Director : Peter Webber
Screenplay : Thomas Harris (based on the novel by Thomas Harris)
MPAA Rating : R
Year of Release : 2007
Stars : Gaspard Ulliel (Hannibal), Gong Li (Lady Murasaki), Rhys Ifans (Grutas), Kevin McKidd (Kolnas), Dominic West (Inspector Popil) and Richard Brake (Dortlich), Aaron Thomas (8-Year-Old Hannibal), Helena Lia Tachovska (Mischa)
It's hard to write about Hannibal Lecter without making a culinary reference, so suffice it to say that Hannibal Rising, which ponderously charts the path by which Lecter became a serial killer, is one course too many. There are some stories that are better left untold, and Lecter's origin is one of them. It is much better that the charming, brilliant sociopath who forever associated fava beans and Chianti with cannibalism remain in the dark recesses of the fevered human imagination. After all, what story could possibly explain such a memorable character?
Nevertheless, author Thomas Harris, who first created Lecter in his 1982 novel Red Dragon (brought to the screen twice, once by Michael Mann and once by Brett Ratner) is intent on bringing Lecter's origins to the surface. Harris's screenplay, which is based on his novel released almost simultaneously with the film, is slavishly devoted to the idea that the worst of human evil is explicable--firmly rooted in some form of trauma. Lecter's psychopathology demands something extreme, yet the best Harris can do is drag out the specter of World War II and Nazism to show how an otherwise normal eight-year-old boy became a notorious serial killer.
The film opens in Lithuania in 1944, where the wealthy Lecter family is destroyed in a hail of Russian-German crossfire. Surviving eight-year-old Hannibal (Aaron Thomas) and his younger sister Mischa (Helena Lia Tachovska) are quickly victimized by a gang of thuggish brutes working for the German SS, who not only kill Mischa, but eat her out of desperation, an act that will forever haunt Hannibal and come to define him. He spends the next eight years in a Soviet orphanage, during which time he becomes appropriately hardened, which hones him for vengeance. In a nutshell, Hannibal Rising becomes Death Wish for the serial killer set, with Hannibal methodically tracking down and slaughtering those who did his family wrong.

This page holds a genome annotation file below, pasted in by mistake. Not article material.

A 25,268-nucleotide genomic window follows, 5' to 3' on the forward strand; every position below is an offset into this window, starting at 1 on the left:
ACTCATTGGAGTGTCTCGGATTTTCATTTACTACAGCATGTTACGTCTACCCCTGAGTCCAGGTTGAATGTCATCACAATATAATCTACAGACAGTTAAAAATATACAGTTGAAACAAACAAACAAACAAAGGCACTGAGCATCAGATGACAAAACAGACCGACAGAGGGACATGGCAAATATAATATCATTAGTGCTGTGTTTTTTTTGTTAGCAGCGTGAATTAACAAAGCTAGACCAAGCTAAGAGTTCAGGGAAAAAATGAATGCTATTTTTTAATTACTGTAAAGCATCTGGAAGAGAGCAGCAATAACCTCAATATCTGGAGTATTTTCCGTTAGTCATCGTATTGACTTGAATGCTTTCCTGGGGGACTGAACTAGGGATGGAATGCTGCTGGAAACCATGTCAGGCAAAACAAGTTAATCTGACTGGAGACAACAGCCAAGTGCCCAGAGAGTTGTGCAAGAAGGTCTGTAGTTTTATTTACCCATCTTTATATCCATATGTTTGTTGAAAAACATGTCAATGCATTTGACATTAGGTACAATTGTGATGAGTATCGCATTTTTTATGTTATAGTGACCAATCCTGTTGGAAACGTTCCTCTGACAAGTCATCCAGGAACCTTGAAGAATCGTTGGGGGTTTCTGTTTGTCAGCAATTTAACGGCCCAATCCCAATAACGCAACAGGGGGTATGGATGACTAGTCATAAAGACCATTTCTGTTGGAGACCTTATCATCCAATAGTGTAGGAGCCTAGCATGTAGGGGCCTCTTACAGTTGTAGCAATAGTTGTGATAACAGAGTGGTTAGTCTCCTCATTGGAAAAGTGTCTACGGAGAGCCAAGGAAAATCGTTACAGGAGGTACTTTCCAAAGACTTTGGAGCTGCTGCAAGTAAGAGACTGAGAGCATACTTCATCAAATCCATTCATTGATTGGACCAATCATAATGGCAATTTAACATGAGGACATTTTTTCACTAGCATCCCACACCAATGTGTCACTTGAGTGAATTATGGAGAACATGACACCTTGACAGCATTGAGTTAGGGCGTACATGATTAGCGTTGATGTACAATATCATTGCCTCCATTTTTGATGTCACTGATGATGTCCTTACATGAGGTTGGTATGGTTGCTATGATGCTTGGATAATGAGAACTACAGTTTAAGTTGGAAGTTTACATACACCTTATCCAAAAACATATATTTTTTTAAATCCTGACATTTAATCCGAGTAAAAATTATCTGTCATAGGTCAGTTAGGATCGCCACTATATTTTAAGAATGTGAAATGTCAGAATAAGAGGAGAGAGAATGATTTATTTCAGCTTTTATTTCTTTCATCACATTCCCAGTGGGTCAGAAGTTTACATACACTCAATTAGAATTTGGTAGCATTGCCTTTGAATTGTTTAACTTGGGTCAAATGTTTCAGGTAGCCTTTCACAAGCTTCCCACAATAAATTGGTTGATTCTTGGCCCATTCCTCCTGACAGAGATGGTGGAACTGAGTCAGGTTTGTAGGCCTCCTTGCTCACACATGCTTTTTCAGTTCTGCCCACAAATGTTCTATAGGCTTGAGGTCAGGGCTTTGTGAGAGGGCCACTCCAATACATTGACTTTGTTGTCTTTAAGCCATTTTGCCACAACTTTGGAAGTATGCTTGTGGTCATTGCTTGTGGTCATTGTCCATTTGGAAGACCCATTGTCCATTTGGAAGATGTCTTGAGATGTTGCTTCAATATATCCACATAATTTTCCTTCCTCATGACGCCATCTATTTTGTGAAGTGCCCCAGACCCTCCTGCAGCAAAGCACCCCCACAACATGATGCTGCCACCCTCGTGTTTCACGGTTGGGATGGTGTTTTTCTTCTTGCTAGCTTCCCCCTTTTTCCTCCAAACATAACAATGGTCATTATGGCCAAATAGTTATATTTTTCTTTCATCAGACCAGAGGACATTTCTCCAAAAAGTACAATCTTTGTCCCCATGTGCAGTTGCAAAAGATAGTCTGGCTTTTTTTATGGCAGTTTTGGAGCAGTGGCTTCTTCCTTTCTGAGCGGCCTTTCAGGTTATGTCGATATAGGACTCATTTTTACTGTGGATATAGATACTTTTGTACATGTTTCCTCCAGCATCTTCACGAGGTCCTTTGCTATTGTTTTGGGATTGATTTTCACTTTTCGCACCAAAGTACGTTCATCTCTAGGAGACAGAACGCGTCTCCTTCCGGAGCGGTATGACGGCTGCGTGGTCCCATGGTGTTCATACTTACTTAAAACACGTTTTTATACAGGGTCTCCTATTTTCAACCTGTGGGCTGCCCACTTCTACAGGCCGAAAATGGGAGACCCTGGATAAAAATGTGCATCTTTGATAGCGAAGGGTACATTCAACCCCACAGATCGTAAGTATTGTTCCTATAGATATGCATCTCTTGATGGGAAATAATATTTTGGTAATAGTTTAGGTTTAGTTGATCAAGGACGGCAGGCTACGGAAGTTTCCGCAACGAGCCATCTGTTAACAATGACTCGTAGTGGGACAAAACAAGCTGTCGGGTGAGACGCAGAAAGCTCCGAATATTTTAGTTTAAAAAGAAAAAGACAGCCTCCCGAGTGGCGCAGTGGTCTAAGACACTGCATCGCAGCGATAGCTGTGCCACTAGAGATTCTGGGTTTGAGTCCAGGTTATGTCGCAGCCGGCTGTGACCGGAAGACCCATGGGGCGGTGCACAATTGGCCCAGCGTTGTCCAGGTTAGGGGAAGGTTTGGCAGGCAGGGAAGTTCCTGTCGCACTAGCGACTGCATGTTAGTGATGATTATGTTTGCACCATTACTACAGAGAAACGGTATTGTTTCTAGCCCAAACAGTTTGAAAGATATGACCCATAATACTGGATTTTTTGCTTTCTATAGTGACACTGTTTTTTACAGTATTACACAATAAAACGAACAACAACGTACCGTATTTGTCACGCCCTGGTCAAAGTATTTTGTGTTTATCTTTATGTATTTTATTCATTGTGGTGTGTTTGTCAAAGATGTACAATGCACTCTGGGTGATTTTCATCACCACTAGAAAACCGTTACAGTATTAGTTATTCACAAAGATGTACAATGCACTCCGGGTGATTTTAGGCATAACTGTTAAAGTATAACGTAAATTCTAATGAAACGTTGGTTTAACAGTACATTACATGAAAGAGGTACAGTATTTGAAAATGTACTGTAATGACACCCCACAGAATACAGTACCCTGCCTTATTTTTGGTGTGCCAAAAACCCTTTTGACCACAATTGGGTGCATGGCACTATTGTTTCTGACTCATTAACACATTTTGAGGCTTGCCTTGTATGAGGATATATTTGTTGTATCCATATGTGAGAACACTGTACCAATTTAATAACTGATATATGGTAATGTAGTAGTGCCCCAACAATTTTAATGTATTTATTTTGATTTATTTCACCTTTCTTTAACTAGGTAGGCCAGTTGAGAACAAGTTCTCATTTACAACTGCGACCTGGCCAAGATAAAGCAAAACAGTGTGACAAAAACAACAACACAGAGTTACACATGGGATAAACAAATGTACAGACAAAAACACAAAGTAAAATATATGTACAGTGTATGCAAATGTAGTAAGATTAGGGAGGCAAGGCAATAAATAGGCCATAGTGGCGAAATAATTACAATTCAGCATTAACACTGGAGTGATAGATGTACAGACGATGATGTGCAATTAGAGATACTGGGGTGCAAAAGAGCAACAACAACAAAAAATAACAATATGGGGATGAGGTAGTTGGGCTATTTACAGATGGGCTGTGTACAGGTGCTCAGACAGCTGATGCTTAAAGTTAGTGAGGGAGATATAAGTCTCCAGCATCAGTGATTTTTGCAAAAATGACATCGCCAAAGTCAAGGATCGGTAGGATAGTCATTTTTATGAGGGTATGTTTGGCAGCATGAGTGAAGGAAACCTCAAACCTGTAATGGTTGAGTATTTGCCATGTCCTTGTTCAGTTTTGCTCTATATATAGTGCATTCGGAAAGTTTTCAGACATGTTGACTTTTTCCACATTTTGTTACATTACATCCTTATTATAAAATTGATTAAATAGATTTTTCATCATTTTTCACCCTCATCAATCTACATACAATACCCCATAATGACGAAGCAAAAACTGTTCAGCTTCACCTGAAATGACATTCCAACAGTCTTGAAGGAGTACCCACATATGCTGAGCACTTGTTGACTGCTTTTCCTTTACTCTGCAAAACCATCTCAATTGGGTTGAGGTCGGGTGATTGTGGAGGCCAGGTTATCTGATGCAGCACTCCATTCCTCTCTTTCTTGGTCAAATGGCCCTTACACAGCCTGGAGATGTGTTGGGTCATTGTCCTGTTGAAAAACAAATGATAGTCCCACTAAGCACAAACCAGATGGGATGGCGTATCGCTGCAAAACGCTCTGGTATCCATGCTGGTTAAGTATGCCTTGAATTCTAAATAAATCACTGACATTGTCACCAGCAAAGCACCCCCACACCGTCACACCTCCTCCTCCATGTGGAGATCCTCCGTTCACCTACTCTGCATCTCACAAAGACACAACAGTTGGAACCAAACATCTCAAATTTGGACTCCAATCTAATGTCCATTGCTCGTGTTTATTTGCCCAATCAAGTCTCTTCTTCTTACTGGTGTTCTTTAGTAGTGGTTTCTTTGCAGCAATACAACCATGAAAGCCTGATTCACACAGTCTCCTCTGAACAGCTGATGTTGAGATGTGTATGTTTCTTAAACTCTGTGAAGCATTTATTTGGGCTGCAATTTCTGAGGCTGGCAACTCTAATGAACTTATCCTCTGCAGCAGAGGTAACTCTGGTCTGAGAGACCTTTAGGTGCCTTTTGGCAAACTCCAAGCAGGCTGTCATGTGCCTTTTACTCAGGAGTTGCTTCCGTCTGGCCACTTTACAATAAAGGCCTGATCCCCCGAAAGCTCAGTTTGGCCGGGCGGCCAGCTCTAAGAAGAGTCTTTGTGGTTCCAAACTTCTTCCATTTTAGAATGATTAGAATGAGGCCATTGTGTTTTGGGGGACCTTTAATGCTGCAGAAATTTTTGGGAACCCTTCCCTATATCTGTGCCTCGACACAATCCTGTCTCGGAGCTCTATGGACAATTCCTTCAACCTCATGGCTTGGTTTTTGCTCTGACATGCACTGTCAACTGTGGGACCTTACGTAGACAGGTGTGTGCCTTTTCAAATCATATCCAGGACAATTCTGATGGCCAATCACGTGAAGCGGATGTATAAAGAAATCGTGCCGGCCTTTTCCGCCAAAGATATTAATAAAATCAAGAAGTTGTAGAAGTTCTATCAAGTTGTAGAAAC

The problem with this scenario is that it explicates Hannibal Lecter in a way that drains him of the kind of mythic grandeur that had been his defining characteristic. As embodied by Anthony Hopkins the three movies, Hannibal was a character who defied explanation and study; he was beyond the human capacity, which is what made him simultaneously fascinating and repulsive. In Hannibal Rising, he is dragged down to the level of simple explanation, reduced to a nominal list of how's and why's. But, even worse, he is aligned with an extended lineage of vengeful archetypes who too easily invite audience identification. Hannibal's crimes are no longer inexplicable evil, but rather audience-pleasing justice. He's a one-man Star Chamber, albeit one who's judge-jury-executioner mode of justice slowly becomes more and more perverse. Whereas his first murder is a simple hack-and-slice job that ends with a beheading, by the end he is eating people alive.
French actor Gaspard Ulliel looks nothing like Anthony Hopkins, although he shares his steely blue eyes and fierce intelligence. Yet, Ulliel is never able to take Lecter to the operatic heights at which we expect him to exist. He's almost too human, too physical; he lacks that dimension that elevates villains into the mythical. Director Peter Webber (The Girl With the Pearl Earring) clearly wants Hannibal Rising to be a class production, despite all the slicing, dicing, and cannibalism. Unfortunately, he makes the whole affair too artsy and staid for its own good, which results in a plodding pace that induces more eyelid drooping than tension. As inherently unnecessary as Hannibal Rising is, one wishes that Webber could have found some way--any way--to make it at least darkly pleasurable, rather than so dully serious.
Copyright ©2007 James Kendrick
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